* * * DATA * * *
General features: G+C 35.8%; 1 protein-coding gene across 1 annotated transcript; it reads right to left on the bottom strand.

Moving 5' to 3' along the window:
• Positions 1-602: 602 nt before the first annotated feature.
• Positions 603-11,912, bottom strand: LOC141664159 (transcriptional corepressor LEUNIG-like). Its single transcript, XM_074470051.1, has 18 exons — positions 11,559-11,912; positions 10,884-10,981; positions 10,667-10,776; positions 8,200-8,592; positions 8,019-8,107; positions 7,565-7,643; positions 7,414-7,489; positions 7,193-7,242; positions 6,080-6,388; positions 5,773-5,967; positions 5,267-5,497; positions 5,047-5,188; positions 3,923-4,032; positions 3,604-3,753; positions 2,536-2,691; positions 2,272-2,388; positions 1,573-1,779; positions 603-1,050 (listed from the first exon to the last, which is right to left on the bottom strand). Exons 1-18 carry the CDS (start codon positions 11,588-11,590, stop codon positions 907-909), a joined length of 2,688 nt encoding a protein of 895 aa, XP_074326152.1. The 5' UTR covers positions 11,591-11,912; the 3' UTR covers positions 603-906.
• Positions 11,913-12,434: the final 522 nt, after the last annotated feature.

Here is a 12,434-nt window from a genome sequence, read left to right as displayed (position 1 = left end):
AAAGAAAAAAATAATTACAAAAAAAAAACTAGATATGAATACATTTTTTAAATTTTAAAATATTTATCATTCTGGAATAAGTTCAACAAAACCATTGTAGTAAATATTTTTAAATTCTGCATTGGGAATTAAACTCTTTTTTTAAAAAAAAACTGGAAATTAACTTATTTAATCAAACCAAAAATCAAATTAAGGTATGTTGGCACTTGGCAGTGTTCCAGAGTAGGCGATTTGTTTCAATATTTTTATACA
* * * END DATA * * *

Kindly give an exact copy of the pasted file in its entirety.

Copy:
General features: G+C 35.8%; 1 protein-coding gene across 1 annotated transcript; it reads right to left on the bottom strand.

Moving 5' to 3' along the window:
• Positions 1-602: 602 nt before the first annotated feature.
• Positions 603-11,912, bottom strand: LOC141664159 (transcriptional corepressor LEUNIG-like). Its single transcript, XM_074470051.1, has 18 exons — positions 11,559-11,912; positions 10,884-10,981; positions 10,667-10,776; positions 8,200-8,592; positions 8,019-8,107; positions 7,565-7,643; positions 7,414-7,489; positions 7,193-7,242; positions 6,080-6,388; positions 5,773-5,967; positions 5,267-5,497; positions 5,047-5,188; positions 3,923-4,032; positions 3,604-3,753; positions 2,536-2,691; positions 2,272-2,388; positions 1,573-1,779; positions 603-1,050 (listed from the first exon to the last, which is right to left on the bottom strand). Exons 1-18 carry the CDS (start codon positions 11,588-11,590, stop codon positions 907-909), a joined length of 2,688 nt encoding a protein of 895 aa, XP_074326152.1. The 5' UTR covers positions 11,591-11,912; the 3' UTR covers positions 603-906.
• Positions 11,913-12,434: the final 522 nt, after the last annotated feature.

Here is a 12,434-nt window from a genome sequence, read left to right as displayed (position 1 = left end):
AAAGAAAAAAATAATTACAAAAAAAAAACTAGATATGAATACATTTTTTAAATTTTAAAATATTTATCATTCTGGAATAAGTTCAACAAAACCATTGTAGTAAATATTTTTAAATTCTGCATTGGGAATTAAACTCTTTTTTTAAAAAAAAACTGGAAATTAACTTATTTAATCAAACCAAAAATCAAATTAAGGTATGTTGGCACTTGGCAGTGTTCCAGAGTAGGCGATTTGTTTCAATATTTTTATACA